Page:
“My guilt isn’t something I usually admit.

“I am – at least, I aspire to be – a radical, uncompromising, down-with-your-cis-bullshit trans activist. I don’t mind being a little scary. I enjoy making people uncomfortable, making them question their internalised norms and concepts of gender. I like conceiving of my unapologetic existence as radical in and of itself.

“What I don’t like to admit that my existence is not, is never, unapologetic. I refuse to show the guilt – you don’t deserve to see it. It feels like a self-invalidation. But it’s there. You engender it, and I suffer the consequences.

“Scene one: I’m in a group of people I’ve just met and someone refers to me as a girl. I correct them; no, I’m not a girl, I’m non-binary, my pronouns are they/them/their… these words do not come any more easily with each new time I have to say them. The awkwardness is tangible. The conversation stutters to a halt. I wish I could swallow my words back down.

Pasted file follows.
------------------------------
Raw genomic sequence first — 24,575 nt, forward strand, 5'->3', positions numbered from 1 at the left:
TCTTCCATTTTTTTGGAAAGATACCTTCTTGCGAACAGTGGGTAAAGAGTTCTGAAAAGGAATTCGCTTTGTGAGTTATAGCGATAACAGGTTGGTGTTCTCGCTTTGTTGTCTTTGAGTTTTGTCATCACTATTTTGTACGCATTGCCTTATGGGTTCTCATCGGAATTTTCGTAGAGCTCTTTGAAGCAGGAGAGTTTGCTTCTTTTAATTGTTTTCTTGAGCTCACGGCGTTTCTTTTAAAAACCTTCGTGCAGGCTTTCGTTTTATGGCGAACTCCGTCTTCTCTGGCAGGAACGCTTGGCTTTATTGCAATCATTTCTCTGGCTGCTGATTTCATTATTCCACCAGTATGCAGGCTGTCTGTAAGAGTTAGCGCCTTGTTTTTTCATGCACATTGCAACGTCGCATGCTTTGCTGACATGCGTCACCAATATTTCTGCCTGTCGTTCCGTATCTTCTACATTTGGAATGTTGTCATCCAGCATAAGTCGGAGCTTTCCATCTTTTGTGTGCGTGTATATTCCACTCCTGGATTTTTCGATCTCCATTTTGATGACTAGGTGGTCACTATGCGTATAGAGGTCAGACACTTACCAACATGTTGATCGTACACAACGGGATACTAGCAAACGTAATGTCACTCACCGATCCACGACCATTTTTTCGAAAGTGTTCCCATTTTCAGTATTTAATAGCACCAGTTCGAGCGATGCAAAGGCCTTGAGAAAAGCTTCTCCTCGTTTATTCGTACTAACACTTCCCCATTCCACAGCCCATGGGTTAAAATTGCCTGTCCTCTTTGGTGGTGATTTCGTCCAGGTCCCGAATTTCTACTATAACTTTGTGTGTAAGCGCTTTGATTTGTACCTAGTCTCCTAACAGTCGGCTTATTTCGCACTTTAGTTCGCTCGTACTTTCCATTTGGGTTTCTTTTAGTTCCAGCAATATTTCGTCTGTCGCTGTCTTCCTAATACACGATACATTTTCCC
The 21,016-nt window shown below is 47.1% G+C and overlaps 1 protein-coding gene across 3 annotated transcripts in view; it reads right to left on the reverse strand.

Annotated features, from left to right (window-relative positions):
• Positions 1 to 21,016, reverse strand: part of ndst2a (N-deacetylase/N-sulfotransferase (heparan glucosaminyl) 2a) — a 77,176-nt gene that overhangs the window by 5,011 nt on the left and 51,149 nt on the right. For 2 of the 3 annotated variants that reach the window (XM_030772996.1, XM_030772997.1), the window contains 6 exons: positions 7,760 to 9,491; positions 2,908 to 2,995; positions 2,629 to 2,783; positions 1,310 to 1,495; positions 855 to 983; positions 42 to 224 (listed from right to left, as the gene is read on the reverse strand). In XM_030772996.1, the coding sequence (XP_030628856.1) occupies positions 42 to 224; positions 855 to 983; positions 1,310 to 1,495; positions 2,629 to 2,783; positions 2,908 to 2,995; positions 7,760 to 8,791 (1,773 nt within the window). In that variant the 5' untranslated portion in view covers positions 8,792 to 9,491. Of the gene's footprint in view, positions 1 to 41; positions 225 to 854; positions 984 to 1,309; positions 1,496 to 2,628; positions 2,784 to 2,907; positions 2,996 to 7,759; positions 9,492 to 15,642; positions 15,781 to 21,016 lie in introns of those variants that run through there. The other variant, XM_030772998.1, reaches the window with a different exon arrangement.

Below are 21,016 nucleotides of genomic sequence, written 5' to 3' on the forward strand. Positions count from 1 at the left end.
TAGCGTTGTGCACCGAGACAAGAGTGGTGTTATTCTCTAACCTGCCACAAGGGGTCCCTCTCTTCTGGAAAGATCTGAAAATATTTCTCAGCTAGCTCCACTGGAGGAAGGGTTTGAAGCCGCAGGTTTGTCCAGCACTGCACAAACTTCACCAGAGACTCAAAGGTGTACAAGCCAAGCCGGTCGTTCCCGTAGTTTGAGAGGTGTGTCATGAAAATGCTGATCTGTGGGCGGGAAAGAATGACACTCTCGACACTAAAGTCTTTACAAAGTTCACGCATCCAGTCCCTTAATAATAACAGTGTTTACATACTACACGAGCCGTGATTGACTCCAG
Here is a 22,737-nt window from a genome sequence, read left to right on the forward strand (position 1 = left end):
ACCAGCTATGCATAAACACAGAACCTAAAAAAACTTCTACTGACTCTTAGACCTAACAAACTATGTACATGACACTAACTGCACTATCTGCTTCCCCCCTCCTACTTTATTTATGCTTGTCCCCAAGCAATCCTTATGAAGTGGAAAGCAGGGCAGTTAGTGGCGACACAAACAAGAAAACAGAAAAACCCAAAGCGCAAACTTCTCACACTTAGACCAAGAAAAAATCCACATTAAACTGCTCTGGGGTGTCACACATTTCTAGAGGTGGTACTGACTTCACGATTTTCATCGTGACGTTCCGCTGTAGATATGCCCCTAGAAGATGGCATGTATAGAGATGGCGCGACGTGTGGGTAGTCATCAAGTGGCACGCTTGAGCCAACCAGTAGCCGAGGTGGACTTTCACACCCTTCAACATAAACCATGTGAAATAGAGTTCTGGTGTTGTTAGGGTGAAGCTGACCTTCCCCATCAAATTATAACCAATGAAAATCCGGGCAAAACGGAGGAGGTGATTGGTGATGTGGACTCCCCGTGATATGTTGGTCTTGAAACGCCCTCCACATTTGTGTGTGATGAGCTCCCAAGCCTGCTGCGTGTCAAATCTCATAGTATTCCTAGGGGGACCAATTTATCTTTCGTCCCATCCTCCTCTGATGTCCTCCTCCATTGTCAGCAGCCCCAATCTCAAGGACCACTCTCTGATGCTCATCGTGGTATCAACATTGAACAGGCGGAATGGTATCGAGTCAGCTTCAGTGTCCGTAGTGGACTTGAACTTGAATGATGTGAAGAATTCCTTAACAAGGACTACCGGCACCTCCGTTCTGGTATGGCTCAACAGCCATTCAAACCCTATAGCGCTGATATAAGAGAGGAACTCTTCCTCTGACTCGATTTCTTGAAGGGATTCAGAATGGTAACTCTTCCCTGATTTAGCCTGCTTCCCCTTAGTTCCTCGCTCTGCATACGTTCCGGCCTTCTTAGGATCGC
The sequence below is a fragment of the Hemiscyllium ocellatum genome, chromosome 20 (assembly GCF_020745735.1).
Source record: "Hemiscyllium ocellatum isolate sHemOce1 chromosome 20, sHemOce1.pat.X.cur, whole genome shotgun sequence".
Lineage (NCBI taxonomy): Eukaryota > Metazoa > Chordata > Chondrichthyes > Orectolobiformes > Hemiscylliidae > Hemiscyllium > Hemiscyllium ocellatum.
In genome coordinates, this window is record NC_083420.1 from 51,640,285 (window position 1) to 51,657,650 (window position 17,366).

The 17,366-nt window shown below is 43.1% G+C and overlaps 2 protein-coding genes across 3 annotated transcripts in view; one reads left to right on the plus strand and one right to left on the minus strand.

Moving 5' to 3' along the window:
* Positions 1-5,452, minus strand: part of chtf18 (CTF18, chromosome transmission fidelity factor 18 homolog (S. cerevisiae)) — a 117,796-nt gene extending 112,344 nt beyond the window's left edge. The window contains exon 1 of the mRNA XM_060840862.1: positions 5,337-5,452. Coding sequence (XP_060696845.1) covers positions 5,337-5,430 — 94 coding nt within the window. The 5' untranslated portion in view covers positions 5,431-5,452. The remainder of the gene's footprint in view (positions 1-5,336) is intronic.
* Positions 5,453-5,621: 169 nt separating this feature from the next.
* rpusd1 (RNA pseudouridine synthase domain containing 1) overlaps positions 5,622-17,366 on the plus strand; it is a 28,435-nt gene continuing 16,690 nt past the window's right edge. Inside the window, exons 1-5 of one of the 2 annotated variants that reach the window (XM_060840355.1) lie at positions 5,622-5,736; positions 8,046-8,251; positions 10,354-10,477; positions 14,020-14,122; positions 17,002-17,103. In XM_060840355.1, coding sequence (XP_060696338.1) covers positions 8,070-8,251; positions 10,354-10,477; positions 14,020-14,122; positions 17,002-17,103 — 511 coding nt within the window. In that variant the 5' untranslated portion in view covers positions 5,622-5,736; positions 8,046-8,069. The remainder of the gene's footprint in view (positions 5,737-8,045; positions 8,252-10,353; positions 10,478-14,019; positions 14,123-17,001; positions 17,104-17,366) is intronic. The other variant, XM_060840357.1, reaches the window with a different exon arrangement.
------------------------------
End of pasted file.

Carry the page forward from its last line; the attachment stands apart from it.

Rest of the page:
“It’s not my problem that I make you uncomfortable – except when it is.

“Scene two: a friend calls me “she”. I clear my throat a little and meet his eyes and he realises, jumps, stutters, corrects himself, apologises over and over. I tell him it’s fine, but it’s not; the “she” hurts, his guilt hurts more.

“I feel like a burden.

“I feel like a problem.

“I’m not a person; I’m an issue, a sticking point, a Thing, a “phenomenon”, an awkwardness.

“Being made to feel this way by an oppressive, binary society makes me angry, and I take this anger and run with it, build from it, weaponise it.

“The assumptions you make are not my fault. The struggle with which you wrap your words around me is not mine to deal with; it’s yours. I know I do not have to change to fit society’s expectations. I know I should not have to shrink back. I know I deserve agency over how I am gendered.

But that doesn’t stop me feeling guilty.”

Photo credit: Rowland Goodbody
Editing: Rowland Goodbody and Harriet Evans

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